27 April 2012 14:18 [Source: ICIS news]
WASHINGTON (ICIS)--The US economic recovery slowed in the first quarter of this year, with GDP increasing at an annualised pace of 2.2%, down from the upwardly revised fourth-quarter 2011 rate of 3%, the Commerce Department said on Friday.
In its first estimate of the nation’s economic progress for the first three months of this year, the department said that GDP growth cooled because of declines in federal and state government spending, weaker commercial property development and an increase in imports.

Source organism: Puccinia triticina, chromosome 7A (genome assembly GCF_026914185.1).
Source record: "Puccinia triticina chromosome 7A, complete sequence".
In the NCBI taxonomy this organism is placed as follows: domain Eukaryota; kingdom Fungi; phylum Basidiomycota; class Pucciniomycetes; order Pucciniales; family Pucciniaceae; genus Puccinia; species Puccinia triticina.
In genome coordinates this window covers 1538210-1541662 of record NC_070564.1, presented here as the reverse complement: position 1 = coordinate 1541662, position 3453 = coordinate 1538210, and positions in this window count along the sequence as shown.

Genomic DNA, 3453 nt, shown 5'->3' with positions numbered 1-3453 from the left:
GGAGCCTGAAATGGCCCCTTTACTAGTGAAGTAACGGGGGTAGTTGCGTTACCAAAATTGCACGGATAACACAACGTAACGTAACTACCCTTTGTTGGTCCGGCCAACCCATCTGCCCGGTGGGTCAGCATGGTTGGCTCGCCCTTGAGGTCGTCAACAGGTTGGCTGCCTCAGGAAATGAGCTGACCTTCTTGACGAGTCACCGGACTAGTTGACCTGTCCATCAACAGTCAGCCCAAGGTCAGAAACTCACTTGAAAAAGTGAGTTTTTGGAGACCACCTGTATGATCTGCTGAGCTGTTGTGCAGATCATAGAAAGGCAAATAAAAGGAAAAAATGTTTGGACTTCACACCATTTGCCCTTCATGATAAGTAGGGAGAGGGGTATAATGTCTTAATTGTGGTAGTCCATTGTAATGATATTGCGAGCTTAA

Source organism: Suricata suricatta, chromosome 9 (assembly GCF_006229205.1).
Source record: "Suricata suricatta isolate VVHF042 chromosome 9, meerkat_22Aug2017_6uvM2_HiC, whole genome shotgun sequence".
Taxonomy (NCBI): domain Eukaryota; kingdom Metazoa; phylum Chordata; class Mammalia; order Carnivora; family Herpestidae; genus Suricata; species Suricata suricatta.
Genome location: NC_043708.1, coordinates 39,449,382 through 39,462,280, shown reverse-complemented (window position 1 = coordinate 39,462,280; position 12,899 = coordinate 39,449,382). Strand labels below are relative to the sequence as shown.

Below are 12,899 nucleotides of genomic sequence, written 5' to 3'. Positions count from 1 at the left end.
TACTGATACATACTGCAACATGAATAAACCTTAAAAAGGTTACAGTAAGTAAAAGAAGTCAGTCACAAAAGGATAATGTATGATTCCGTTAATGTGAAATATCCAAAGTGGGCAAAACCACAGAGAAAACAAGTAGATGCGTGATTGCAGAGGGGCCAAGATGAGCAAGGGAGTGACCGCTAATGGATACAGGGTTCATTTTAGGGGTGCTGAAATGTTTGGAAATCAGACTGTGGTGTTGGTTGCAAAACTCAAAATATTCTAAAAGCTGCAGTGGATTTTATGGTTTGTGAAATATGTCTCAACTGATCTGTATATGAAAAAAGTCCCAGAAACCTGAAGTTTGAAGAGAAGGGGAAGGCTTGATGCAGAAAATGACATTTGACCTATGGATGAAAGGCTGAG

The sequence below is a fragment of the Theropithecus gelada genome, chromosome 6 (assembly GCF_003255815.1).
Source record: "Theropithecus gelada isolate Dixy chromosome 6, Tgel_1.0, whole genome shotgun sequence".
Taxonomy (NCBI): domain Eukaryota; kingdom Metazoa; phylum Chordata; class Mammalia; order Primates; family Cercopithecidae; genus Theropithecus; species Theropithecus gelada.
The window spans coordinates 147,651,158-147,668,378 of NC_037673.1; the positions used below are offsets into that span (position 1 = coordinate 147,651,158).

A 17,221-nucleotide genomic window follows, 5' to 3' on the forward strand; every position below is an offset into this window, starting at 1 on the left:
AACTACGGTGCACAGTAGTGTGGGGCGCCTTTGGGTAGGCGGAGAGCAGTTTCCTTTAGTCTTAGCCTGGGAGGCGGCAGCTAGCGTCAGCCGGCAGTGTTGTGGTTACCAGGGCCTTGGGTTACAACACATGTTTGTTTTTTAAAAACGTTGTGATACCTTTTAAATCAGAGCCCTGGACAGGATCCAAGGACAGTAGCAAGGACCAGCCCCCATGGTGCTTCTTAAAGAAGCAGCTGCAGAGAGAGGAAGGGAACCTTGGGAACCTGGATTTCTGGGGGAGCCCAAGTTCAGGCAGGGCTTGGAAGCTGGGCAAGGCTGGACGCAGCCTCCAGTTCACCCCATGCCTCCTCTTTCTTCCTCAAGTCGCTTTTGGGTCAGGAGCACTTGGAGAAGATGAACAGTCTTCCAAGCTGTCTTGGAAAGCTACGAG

Those negative influences were partly offset by an increase in consumer spending – what the department calls personal consumption expenditures (PCE) – a gain in export trade, and some improvement in the housing sector.
“The deceleration in real GDP in the first quarter primarily reflected a deceleration in private inventory investment and a downturn in non-residential fixed investment that were partly offset by accelerations in PCE and exports,” the department said.
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The 2008–2009 US recession officially ended in June 2009.
GDP growth in the fourth quarter of last year had initially been estimated at 2.8%.
Paul Hodges studies key influences shaping the chemical industry in Chemicals and the Economy
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